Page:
Think of a firewall as the moat that surrounds your castle. For pillagers to cross and storm the castle it just takes one village idiot to accidentally lower the draw bridge. What if you could stop them before they ever got to the lever? In the cybersecurity realm, this is what DNS layered security offers. Before we explain what DNS layer protection means, let's take a closer look at what DNS is.
Domain Name System (DNS)
The definition of Domain Name System (DNS) is, "a hierarchical and decentralized naming system for computers, services, or other resources connected to the Internet or a private network". It associates various information with domain names assigned to each of the participating entities.
Think of DNS as the phone book for the internet. When you want to visit a website, what you’re really doing is asking a DNS server “What is the IP address of this website?” The DNS server responds with the IP address and takes you to the website. DNS translates the domain name into an IP address so users only have to remember names, not a series of numbers.
Exposure to Malicious Sites
Nearly every online attack that has ever succeeded could be considered a DNS attack, as it used the DNS protocol to operate, identify its targets, and spread. In just the first half of 2020, 36 billion records were exposed because of data breaches. Six breaches alone in 2020 exposed 8 billion records. Each of these breaches occurred at the DNS level of internet protocols.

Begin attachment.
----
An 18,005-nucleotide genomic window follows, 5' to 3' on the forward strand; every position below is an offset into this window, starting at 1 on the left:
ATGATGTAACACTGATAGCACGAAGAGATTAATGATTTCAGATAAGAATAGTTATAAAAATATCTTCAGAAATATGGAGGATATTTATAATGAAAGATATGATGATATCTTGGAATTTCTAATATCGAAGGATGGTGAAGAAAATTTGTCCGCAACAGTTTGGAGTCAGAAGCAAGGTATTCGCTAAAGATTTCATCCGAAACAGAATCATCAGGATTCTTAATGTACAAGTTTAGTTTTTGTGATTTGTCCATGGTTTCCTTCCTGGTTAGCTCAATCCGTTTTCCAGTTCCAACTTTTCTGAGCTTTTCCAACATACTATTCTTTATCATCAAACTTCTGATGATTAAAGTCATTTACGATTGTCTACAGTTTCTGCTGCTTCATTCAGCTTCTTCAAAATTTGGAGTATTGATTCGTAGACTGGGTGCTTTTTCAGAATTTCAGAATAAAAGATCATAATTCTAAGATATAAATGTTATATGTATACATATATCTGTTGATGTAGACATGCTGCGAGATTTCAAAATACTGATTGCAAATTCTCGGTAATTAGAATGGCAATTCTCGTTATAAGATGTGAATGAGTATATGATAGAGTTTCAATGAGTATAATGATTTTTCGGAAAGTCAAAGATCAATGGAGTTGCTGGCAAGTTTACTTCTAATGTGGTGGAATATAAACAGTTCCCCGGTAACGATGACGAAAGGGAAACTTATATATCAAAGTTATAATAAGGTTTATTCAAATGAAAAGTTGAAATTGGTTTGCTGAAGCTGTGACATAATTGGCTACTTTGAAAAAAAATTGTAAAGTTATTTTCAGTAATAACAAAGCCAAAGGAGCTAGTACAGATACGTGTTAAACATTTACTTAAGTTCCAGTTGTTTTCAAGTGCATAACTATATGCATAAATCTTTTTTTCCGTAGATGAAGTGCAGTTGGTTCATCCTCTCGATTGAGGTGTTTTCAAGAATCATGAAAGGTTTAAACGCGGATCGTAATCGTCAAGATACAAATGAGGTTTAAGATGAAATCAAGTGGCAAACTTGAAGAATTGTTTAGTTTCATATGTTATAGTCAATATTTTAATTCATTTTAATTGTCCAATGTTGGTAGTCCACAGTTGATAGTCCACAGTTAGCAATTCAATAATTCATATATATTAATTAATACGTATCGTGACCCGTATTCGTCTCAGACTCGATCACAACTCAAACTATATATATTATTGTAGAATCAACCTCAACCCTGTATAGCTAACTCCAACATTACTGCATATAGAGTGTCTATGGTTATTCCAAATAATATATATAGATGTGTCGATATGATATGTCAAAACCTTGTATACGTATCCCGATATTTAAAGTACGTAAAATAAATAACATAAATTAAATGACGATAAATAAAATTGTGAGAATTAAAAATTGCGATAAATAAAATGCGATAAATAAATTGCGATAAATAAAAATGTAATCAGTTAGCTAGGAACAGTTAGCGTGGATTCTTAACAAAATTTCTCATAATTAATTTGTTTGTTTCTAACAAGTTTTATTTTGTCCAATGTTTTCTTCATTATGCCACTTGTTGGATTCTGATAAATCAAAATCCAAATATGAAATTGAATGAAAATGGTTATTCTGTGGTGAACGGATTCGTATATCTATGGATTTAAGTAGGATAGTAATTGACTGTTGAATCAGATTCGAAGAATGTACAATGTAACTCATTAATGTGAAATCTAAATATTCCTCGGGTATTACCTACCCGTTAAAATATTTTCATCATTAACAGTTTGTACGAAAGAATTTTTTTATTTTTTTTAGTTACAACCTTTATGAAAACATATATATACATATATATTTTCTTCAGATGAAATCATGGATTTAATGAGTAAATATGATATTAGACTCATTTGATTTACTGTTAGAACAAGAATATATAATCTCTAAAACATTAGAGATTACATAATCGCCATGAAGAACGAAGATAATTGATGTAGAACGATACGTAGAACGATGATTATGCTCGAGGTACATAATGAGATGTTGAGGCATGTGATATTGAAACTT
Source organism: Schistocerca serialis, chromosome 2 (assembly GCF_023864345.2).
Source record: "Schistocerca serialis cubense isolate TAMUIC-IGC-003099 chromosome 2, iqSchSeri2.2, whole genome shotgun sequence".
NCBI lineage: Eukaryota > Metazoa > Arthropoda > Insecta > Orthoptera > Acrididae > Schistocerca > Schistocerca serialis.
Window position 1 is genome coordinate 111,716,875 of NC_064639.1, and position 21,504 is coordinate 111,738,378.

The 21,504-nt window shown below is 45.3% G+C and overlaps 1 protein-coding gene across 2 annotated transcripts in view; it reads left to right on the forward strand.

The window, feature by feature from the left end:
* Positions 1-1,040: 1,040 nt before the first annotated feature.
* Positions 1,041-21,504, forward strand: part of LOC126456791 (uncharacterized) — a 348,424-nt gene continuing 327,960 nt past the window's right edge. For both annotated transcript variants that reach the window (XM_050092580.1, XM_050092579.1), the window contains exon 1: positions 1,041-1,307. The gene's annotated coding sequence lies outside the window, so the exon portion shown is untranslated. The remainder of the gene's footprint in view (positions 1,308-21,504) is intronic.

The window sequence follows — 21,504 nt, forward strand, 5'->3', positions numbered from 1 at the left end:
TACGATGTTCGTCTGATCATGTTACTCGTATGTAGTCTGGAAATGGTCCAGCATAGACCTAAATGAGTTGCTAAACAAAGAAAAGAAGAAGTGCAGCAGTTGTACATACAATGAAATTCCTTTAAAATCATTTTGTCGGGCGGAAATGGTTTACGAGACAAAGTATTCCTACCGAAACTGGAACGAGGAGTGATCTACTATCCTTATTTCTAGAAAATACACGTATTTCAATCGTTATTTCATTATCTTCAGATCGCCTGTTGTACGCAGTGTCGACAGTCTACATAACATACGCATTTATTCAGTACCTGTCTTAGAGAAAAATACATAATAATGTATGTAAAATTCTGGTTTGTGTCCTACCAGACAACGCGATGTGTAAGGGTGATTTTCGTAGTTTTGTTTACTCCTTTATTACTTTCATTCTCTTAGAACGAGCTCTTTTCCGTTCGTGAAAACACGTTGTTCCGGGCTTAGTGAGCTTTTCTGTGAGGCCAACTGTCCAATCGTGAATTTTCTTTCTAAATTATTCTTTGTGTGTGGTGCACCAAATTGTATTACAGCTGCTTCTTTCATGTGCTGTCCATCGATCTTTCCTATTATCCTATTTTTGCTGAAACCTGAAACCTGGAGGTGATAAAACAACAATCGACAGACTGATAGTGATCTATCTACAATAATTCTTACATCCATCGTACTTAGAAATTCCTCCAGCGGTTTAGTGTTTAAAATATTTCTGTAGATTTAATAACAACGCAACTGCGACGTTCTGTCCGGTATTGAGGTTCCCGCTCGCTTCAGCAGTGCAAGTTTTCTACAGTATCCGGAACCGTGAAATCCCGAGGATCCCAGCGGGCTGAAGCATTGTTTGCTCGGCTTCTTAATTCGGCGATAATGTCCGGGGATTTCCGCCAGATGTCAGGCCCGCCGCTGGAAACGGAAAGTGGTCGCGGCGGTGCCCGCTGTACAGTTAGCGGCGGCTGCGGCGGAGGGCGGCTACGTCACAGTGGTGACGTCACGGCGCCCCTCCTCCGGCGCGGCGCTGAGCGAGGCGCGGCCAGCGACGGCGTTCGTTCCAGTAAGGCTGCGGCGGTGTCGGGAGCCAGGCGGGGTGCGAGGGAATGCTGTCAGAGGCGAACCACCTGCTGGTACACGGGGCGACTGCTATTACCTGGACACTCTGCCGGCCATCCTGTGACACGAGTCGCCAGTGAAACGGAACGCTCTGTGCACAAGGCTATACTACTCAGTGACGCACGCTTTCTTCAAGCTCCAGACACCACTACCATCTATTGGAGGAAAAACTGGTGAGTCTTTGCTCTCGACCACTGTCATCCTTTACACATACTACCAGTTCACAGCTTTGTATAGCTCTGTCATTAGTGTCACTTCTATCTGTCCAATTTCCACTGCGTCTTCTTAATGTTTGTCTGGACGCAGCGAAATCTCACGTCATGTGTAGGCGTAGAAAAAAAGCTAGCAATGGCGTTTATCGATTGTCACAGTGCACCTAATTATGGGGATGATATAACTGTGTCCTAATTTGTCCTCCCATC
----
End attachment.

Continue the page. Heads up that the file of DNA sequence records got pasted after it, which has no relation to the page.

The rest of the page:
The purpose of DNS protection is to restrict access to dangerous domains or IP addresses. With DNS protection or DNS level security (DNSLS) in place, if a user attempts to access a malicious domain with DNS protection in place, that domain will not resolve at all and instead, a page will appear letting them know that the content is blocked. The database of trusted and long-tenured sites is based on Google's SafeSearch database which chronicles known safe sites and blocks sites that have a malicious or unknown history.
DNS and Firewalls
Firewalls and DNS protection offer different things. DNS protection is concerned with the web content that is invited onto your network, while firewalls prevent your corporate networks from attacks from outside the network. While the firewall might be the moat that keeps the pillagers from storming the castle, DNS protection keeps unwary users or even bad guys inside the castle from helping the pillagers get in.
Firewalls are a necessary line of defense, but they represent just one piece of a network security plan. By adding in DNS protection, you are blocking another commonly exploited threat. Perhaps this seems like a complex and potentially expensive measure of defense but in reality, it is easy to install and manage and costs a small amount per month per user. If you have any questions about how this cybersecurity measure works to protect your network contact us at email@example.com or click the button below.